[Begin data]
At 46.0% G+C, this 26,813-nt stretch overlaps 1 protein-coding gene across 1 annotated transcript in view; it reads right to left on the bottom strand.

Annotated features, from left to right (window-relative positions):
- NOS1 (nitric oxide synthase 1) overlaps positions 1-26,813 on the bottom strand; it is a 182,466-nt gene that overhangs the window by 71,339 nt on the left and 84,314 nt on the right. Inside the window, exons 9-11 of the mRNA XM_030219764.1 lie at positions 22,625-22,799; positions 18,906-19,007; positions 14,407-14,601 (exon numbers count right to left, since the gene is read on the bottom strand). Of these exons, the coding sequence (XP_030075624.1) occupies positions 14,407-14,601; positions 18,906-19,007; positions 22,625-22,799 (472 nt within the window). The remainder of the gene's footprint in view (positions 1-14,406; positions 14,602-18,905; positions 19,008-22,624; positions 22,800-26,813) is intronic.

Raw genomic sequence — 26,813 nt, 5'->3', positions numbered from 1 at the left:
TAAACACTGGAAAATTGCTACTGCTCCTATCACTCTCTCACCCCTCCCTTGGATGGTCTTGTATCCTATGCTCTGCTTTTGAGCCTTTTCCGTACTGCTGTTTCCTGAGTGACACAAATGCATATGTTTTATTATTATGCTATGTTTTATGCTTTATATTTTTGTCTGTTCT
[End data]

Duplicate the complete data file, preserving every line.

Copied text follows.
At 46.0% G+C, this 26,813-nt stretch overlaps 1 protein-coding gene across 1 annotated transcript in view; it reads right to left on the bottom strand.

Annotated features, from left to right (window-relative positions):
- NOS1 (nitric oxide synthase 1) overlaps positions 1-26,813 on the bottom strand; it is a 182,466-nt gene that overhangs the window by 71,339 nt on the left and 84,314 nt on the right. Inside the window, exons 9-11 of the mRNA XM_030219764.1 lie at positions 22,625-22,799; positions 18,906-19,007; positions 14,407-14,601 (exon numbers count right to left, since the gene is read on the bottom strand). Of these exons, the coding sequence (XP_030075624.1) occupies positions 14,407-14,601; positions 18,906-19,007; positions 22,625-22,799 (472 nt within the window). The remainder of the gene's footprint in view (positions 1-14,406; positions 14,602-18,905; positions 19,008-22,624; positions 22,800-26,813) is intronic.

Raw genomic sequence — 26,813 nt, 5'->3', positions numbered from 1 at the left:
TAAACACTGGAAAATTGCTACTGCTCCTATCACTCTCTCACCCCTCCCTTGGATGGTCTTGTATCCTATGCTCTGCTTTTGAGCCTTTTCCGTACTGCTGTTTCCTGAGTGACACAAATGCATATGTTTTATTATTATGCTATGTTTTATGCTTTATATTTTTGTCTGTTCT